Below is an extract from my second novel, The Poisoned Island. You can find out more about the book here.
She comes! the GODDESS! through the whispering air,
Bright as the morn, descends her blushing car;
Each circling wheel a wreath of flowers entwines,
And gem’d with flowers the silken harness shines;
The golden bits with flowery studs are deck’d,
And knots of flowers the crimson reins connect.
And now on earth the silver axle rings,
And the shell sinks upon its slender springs;
Light from her airy seat the Goddess bounds,
And steps celestial press the pansied grounds.
Erasmus Darwin, The Botanic Garden, 1791
Near the foot of great Tahiti Nui, in the shadow of the dead volcano and beneath the hungry eyes of ancient gods, the young Englishman chased his princess through the forest, despite the best efforts of the forest to stop him. The dipping branches of trees slapped his face and arms. Damp leaves, drenched in the mountain?s tears, were heavy on his face, like wet green clothes hung out to dry. The sun had come up after the rain storm and joined the gods to watch proceedings. The air was warm and liquid.
The Englishman’s breath was loud but steady in his ears, strengthened by countless rope exercises on the deck of his ship, just one of the many ways he’d filled the endless empty days of his voyage. His bare feet, strong and leathery after weeks on the island, felt solid and sure on the slippery earth. He had stopped concerning himself with the crawling and slithering creatures underfoot.
The princess (favoured by the gods) said nothing as she ran, and neither did he. Both of them breathed and breathed and breathed, their lungs in counterpoint, three of her inhalations to two of his, her waltz to his march. On every third breath, she exhaled a little sigh, and the gods sighed with her.
The chase was in its final stages. It hadn’t started in this grim silence punctuated by sighs. When she had first leapt up and started to run from him she?d squealed the same delight- ful girlish squeal he’d heard so many times before. She’d bubbled with laughter and he did, too, as he’d set off after her. The other Englishmen and the island women seated around the tents had laughed along with them, the men cheering heartily as he crashed into the green wall of trees to follow his escaping quarry. Her laughter had seemed to fill the forest, as if the island itself was joining in on this tremendously spirited romp. Above them rose mighty Tahiti Nui, its smoke long extinguished but its memories as enduring as the sea.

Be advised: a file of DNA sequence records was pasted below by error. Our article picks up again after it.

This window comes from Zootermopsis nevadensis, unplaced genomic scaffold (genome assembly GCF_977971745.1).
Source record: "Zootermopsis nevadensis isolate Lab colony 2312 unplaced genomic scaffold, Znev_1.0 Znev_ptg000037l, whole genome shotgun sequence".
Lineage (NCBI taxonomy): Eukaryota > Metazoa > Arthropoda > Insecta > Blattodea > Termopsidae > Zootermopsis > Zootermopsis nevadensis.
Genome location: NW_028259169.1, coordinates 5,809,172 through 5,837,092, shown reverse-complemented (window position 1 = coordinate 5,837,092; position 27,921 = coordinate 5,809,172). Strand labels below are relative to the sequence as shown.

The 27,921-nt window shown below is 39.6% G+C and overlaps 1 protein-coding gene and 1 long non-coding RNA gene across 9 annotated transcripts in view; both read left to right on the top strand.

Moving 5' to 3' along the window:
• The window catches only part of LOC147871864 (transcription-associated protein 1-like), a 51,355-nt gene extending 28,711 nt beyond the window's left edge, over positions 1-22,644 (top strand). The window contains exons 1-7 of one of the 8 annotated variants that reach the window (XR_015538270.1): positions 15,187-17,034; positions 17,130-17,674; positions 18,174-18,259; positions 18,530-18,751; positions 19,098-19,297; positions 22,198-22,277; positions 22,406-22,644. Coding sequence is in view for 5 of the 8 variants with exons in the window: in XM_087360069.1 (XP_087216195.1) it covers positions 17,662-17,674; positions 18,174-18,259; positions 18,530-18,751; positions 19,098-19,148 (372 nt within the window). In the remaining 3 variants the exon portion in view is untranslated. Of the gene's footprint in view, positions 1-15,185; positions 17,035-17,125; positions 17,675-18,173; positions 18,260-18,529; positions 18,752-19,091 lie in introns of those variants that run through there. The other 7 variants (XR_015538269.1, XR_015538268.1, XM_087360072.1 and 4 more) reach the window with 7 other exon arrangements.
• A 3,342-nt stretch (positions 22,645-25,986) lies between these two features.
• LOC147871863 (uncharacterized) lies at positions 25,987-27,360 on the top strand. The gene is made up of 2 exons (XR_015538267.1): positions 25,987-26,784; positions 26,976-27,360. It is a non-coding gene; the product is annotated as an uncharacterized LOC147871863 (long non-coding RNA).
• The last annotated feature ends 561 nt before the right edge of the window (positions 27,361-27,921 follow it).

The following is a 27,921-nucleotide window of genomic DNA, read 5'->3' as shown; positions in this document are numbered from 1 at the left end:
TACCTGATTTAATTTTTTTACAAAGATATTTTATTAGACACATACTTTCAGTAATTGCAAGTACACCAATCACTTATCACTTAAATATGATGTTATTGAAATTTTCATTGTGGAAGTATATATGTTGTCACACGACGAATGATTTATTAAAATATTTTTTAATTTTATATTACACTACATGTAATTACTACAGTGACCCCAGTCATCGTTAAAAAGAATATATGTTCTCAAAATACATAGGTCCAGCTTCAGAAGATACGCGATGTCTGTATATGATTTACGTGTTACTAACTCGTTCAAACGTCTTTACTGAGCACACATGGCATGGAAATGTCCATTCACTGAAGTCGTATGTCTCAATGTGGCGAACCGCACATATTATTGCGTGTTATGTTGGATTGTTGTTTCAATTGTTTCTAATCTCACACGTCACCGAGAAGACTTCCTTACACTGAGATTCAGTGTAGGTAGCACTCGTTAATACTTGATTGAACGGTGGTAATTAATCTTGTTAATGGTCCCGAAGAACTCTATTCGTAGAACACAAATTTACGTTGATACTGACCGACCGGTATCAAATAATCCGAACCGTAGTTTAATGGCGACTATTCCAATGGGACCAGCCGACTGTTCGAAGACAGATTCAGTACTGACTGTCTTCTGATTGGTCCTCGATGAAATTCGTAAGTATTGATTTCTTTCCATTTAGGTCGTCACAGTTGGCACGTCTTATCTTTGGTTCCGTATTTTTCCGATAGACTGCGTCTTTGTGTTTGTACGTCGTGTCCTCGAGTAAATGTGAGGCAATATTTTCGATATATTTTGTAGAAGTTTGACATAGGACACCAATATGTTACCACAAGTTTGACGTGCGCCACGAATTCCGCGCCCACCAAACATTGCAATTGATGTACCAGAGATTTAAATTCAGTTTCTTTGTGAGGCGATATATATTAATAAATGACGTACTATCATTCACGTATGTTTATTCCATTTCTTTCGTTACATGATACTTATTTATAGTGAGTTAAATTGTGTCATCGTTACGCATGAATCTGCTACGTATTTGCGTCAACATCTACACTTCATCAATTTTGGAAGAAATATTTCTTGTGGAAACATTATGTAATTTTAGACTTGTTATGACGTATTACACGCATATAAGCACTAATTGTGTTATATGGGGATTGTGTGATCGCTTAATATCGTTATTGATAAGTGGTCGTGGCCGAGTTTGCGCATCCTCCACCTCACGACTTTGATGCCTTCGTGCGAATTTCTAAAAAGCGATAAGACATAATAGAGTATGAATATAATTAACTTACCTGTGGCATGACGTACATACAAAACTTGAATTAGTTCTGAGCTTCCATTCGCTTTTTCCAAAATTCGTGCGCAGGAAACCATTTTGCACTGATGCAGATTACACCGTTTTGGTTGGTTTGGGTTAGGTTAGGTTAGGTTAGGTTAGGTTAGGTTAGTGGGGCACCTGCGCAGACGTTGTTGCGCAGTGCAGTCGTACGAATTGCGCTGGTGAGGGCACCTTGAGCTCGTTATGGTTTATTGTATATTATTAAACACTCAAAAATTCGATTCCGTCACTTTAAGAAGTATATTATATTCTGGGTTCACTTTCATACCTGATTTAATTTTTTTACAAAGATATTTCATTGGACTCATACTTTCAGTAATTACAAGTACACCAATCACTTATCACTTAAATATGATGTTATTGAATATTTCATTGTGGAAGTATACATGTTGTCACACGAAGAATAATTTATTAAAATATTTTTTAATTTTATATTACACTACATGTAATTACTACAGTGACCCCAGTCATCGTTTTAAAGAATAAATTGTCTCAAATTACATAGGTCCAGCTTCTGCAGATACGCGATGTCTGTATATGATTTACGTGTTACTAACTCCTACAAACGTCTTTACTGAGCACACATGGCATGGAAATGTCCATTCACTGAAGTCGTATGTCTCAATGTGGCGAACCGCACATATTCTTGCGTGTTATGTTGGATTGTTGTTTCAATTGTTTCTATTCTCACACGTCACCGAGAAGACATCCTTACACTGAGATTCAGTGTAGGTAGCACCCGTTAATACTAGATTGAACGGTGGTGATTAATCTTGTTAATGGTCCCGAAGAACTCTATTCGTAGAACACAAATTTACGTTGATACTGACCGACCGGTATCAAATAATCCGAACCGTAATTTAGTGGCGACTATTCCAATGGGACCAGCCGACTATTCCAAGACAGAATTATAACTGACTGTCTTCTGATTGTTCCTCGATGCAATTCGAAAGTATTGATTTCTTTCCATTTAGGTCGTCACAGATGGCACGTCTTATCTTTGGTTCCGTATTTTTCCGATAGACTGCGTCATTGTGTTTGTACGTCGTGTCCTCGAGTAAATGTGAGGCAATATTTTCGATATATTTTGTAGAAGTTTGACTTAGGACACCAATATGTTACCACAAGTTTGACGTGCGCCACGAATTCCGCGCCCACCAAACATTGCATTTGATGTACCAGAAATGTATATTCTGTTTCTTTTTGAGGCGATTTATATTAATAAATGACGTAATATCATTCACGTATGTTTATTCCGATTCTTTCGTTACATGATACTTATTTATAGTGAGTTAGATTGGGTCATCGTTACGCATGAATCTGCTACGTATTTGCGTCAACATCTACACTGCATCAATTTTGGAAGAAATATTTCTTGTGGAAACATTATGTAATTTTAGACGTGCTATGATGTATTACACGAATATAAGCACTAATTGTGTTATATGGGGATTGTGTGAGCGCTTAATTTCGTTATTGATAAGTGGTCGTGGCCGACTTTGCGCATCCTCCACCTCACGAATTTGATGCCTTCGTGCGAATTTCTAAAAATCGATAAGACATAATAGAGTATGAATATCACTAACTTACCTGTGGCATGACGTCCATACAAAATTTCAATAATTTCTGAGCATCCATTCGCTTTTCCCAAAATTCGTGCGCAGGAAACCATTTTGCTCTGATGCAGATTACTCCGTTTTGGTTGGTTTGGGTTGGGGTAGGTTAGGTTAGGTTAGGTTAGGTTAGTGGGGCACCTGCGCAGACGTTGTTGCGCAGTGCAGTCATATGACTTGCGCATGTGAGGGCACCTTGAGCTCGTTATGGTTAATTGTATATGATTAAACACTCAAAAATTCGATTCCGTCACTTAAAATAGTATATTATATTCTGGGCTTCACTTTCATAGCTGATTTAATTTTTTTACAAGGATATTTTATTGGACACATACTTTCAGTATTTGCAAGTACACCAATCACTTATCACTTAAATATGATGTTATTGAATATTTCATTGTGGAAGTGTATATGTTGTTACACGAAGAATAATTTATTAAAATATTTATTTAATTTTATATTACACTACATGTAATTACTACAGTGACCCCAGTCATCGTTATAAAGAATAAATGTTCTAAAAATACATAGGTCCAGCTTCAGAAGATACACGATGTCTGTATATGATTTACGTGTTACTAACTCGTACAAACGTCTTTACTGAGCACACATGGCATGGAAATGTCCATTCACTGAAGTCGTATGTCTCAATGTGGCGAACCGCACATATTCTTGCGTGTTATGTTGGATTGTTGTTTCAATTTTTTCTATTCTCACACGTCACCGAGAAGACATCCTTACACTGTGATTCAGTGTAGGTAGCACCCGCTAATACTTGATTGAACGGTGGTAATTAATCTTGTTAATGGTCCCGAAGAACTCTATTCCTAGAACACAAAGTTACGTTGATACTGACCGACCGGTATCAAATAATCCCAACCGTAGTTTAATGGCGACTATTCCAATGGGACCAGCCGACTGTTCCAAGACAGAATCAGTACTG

She’d shouted to him a few times as the chase began, and he’d recognised several words in the local tongue, with which he’d made pleasing progress. You cannot, he thought he’d heard. I am fast he was sure about. And No no no was as clear as day, and he’d laughed at that again, laughed at her games and her delightfully arch modesty. He knew it to be a masque. Was it not just what those charming London courtesans had said on that cherished fishing trip with his Lord S?. They too had lifted their skirts and run away, ankles dappled with mud, eyes sparkling and full of hidden knowledge, the game all part of the essential transaction.
In any case, this coquettish flight was certainly not in keeping with the island’s delicate intimacies. He was sure of that.
They ran like that for some time, laughing and shouting at each other, but at some point the nature of the chase had changed. Her laughter had died. His continued for a while, but it became forced and then it too ebbed away, replaced by the grim metronomic breathing, the liquid trees, the slapping, muddy feet, the little royal sighs of the princess. Then they were only running, breathing together, the wet sound of their bodies crashing through the undergrowth silencing the forest creatures around them.
And as the Englishman ran, his certainty grew.
No more. No more of this. No more teasing and cajoling. The other women of this island have given themselves freely and often, both to me and to my men. They have moaned and sighed and stroked and played, while this one has shared only caresses and the occasional chaste kiss. She knows I want her. I believe she wants me. What is this escape, but the need to find seclusion and privacy for our final consummation? She wishes to be hidden from the eyes of her retinue. Well, let her have her ways. And let me have mine.